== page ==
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FDA Approves Drug for Huntington's Disease

APRIL 03, 2017
James Radke
The FDA has approved Austedo (deutetrabenazine) tablets for the treatment of chorea associated with Huntington’s disease. The drug has previously been referred to as SD-809 by its developers, Teva Pharmaceuticals.
 
Last year, Teva received a Complete Response Letter from the FDA regarding SD-809 but based on the approval today, the FDA and the company have worked out their differences.
 
The FDA approval was based on results from a Phase III randomized, placebo-controlled study testing the safety and efficacy of deutetrabenazine in reducing chorea in patients with Huntingon’s disease. In the study, 90 ambulatory patients with chorea associated with Huntington’s disease were randomized to receive  deutetrabenazine or placebo.  The study found that deutetrabenazine improved Total Maximal Chorea Scores by approximately 4.4 units from baseline to the maintenance period (average of Week 9 and Week 12), compared to an increase of 1.9 units in the placebo group (P < .0001).
 
The only other drug approved for the treatment of chorea in Huntington’s disease is Xenazine (tetrabenazine) by Lundbeck. The new drug by Teva is a deuteriated version of tetrabenazine.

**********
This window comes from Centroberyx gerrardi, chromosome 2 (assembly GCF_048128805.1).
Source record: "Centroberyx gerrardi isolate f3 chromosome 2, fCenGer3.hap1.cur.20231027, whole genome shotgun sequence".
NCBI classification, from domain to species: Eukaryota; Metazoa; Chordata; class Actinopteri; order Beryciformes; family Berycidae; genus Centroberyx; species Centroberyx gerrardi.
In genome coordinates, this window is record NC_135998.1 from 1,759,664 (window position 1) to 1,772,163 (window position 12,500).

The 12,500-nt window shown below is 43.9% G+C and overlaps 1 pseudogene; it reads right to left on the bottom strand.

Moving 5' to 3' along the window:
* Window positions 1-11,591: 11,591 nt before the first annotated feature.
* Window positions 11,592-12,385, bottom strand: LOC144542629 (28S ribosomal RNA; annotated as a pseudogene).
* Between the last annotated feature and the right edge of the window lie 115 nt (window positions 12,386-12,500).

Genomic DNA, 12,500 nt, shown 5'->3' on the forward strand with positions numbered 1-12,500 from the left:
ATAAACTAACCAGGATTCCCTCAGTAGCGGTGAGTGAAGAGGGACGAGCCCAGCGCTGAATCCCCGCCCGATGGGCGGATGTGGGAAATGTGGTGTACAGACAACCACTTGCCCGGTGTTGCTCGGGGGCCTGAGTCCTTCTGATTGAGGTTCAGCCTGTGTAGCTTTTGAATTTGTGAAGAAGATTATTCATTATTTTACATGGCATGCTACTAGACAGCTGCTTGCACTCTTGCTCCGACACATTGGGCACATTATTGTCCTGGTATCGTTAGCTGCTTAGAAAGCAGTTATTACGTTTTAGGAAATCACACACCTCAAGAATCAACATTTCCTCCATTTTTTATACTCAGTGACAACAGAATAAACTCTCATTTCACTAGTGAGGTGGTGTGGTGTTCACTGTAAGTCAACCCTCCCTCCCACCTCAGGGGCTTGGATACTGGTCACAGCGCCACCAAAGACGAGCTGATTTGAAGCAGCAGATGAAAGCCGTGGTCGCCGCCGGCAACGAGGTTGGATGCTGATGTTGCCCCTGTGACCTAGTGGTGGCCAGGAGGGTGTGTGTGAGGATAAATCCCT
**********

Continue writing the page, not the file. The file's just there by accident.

Last year, we talked with Samuel Franks, MD of Beth Israel Deaconess Medical Center about the efficacy of SD-809 to treat chorea and dystonia in patients with Huntington's disease. Click the image below to watch a clip from that interview.
 
 

Warning: Depression and Suicidal Thoughts

The newly approved drug will come with a warning that “Austedo can increase the risk of depression and suicidal thoughts and behavior (suicidality) in patients with Huntington’s disease. Anyone considering the use of Austedo must balance the risks of depression and suicidality with the clinical need for treatment of chorea. Austedo is contraindicated in patients who are suicidal, and in patients with untreated or inadequately treated depression.”

Huntington’s Disease

Huntington's Disease is an inherited brain disorder that results in the progressive loss of both mental and motor control. Symptoms usually appear between the ages of 30 to 50, and worsen over a 10 to 25-year period until the patient eventually dies. Chorea is the pronounced symptom of the condition.


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